Headaches due to Neuralgia or Neuritis are severe types of intermittent pain, which are localized in the area of the affected nerve.
These conditions include trigeminal neuralgia and other conditions.
Trigeminal neuralgia is a pathological condition for which no specific cause has been established. The headache is unilateral, very intense, and recurrent, affecting the facial region.
Trigeminal neuralgia triggers pain which begins above the ear and later spreads to the entire cheek. It is a sharp, burning type of pain.
The pain can be triggered by:
The pain is intermittent, can last for approximately 30 seconds, followed by a free-pain period that may reoccur for a few hours at a time.
The attacks can go for weeks or months. Attacks may at times also spontaneously subside.
Trigeminal neuralgia usually affects one side of the face. In rare cases, it can affect both sides, although not at the same time.
The pain can be:
However, in severe cases of trigeminal neuralgia attacks may occur hundreds of times a day and there may be no periods of remission.
Medical Treatment and their benefits
Medical treatment is aimed at reducing attack frequency and severity over time and is effective for approximately 70% to 80% of patients with classical Trigeminal Neuralgia.
Carbamazepine have demonstrated efficacy with 58% to 100% of patients achieving near-complete pain control and treatment response beginning as soon as 2 days after initiation.
Other RCTs have shown probable efficacy of oxcarbazepine and possible effectiveness of baclofen and lamotrigine.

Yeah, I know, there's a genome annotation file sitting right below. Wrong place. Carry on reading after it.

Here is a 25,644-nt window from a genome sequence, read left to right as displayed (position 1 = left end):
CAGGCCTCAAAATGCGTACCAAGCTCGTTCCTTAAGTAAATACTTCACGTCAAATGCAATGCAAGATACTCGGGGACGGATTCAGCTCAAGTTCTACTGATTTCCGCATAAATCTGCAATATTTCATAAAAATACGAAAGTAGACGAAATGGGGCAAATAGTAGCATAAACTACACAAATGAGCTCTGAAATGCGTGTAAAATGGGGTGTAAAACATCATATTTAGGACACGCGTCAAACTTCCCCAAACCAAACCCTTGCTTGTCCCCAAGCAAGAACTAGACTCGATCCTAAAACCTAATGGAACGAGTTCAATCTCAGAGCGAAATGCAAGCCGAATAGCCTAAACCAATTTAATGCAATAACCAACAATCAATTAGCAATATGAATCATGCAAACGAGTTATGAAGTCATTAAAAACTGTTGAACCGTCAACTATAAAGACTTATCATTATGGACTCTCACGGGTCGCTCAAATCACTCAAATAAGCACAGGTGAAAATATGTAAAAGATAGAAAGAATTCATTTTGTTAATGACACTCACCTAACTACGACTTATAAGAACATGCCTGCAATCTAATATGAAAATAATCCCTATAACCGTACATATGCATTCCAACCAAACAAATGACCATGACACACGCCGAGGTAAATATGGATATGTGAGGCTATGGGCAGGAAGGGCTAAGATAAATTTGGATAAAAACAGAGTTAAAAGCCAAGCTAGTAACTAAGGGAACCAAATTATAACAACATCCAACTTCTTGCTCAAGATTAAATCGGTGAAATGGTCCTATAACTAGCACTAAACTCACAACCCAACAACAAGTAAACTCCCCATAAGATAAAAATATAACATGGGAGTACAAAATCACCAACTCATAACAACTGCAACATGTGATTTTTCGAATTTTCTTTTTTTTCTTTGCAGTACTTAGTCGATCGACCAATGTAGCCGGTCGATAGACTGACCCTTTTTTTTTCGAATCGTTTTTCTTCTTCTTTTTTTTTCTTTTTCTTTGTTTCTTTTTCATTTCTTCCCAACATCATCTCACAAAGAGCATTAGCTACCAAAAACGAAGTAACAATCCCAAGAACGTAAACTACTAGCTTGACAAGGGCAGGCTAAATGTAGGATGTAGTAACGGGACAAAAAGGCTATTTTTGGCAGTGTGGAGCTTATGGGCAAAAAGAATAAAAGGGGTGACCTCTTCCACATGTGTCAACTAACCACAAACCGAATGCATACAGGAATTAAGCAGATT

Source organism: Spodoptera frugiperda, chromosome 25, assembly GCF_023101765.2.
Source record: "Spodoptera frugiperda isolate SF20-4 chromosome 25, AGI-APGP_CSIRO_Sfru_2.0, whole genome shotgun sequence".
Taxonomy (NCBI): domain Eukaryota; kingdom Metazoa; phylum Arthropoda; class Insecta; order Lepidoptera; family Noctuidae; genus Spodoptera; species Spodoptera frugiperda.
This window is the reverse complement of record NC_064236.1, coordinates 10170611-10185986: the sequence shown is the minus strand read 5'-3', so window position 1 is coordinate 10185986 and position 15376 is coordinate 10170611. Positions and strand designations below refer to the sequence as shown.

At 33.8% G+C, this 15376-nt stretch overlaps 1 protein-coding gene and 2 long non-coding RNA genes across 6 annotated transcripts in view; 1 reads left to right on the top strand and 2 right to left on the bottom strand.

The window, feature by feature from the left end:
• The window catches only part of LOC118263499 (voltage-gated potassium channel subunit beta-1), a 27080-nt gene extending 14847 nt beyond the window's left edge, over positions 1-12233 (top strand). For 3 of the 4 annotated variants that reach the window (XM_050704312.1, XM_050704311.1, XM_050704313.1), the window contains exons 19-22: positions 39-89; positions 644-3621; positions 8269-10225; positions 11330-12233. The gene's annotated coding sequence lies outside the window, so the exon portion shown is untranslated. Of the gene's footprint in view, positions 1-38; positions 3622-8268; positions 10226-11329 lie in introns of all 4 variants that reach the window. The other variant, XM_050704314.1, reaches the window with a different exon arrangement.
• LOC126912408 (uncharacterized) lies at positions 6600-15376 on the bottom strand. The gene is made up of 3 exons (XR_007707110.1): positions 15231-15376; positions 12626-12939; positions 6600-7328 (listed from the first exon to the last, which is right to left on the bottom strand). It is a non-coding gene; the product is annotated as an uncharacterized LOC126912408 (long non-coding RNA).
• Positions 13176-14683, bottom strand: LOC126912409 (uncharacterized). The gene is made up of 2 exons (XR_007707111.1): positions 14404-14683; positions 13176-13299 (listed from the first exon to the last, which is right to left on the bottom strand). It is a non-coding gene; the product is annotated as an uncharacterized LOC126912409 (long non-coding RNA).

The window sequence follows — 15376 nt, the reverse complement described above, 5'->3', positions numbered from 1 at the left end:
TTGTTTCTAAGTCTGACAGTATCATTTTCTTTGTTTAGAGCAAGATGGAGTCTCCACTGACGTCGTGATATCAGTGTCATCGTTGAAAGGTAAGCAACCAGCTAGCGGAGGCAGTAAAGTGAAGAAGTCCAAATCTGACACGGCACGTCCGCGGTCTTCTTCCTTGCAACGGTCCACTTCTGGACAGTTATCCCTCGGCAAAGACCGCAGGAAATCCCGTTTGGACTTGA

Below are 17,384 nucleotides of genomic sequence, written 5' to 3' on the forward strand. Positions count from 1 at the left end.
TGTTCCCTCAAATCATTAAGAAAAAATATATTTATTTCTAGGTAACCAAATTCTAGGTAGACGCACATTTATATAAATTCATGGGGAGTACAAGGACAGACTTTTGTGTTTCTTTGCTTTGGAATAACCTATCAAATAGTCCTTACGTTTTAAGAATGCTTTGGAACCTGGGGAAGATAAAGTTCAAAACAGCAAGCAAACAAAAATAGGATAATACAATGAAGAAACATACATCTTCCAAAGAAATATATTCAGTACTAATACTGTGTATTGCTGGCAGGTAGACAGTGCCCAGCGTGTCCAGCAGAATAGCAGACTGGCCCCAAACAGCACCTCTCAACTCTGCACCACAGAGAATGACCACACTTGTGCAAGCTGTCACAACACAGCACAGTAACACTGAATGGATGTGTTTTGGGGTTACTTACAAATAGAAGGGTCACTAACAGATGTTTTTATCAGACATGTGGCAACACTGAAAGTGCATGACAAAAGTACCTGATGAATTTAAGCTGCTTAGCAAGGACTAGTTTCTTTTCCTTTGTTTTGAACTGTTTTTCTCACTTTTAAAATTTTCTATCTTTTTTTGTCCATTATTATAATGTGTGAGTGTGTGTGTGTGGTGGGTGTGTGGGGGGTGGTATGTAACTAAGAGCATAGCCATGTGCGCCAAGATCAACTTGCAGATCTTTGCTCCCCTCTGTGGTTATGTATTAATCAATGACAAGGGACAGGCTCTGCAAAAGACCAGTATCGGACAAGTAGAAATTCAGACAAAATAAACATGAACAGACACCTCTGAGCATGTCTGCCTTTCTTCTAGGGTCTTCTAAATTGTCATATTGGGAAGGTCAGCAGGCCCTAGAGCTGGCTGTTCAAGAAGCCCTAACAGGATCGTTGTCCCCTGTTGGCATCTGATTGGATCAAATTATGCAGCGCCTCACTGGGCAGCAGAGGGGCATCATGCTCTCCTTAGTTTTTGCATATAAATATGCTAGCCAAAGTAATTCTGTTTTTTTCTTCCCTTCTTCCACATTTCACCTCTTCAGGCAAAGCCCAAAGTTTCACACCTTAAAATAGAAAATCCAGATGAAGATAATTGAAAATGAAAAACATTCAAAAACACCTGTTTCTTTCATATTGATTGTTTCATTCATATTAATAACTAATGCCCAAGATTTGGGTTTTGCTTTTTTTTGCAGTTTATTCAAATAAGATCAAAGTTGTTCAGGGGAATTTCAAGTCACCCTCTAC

Additionally, smaller studies suggest that gabapentin, valproate, and levetiracetam, as well as phenytoin and tizanidine (although both with rapidly diminishing effects over time), may have benefit in Trigeminal Neuralgia.
Type 2 Trigeminal Neuralgia
This type is less likely to respond to any of the aforementioned treatments. OnabotulinumtoxinA injected to the affected skin or mucosal region, has also been recently shown to be effective in reducing pain severity and attack frequency in a double-blind, saline injection placebo-controlled trial, although side effects included facial asymmetry lasting up to 7 weeks.
If medical therapy fails or is poorly tolerated, interventional treatments can be considered.
Finally, percutaneous procedures on the Gasserian ganglion, or rhizotomies, involve:
In a few studies using independent outcome measures, pain freedom was attained in 90% of patients immediately following rhizotomy, but dropped to 54% to 64% after 3 years.
Adverse effects are frequent, with sensory loss occurring in almost half of cases, dysesthesias in 6%, masticatory difficulties in up to 50%, and anesthesia dolorosa, or painful numbness that can develop 3 to 6 months after the procedure, in about 4%.
Sinus headaches are usually associated with constant pain and tenderness over the affected sinus. You may feel pressure around eyes, cheeks and forehead. The mucosa of the nose swells, the patient secretes foul-smelling, colored mucous (nasal discharge).
Headaches are one of the most common health complaints, but most aren't serious and are easily treated. In many cases, you can treat your headaches at home with over-the-counter painkillers and lifestyle changes, such as getting more rest and drinking enough fluids.
Headaches are an important public health issue that impact the lives of a significant of the world’s population, affecting patients with severe pain, nausea and sometimes visual impairment. Common headache types include tension headaches, cluster headaches, rebound headaches, sinus headache, and migraine.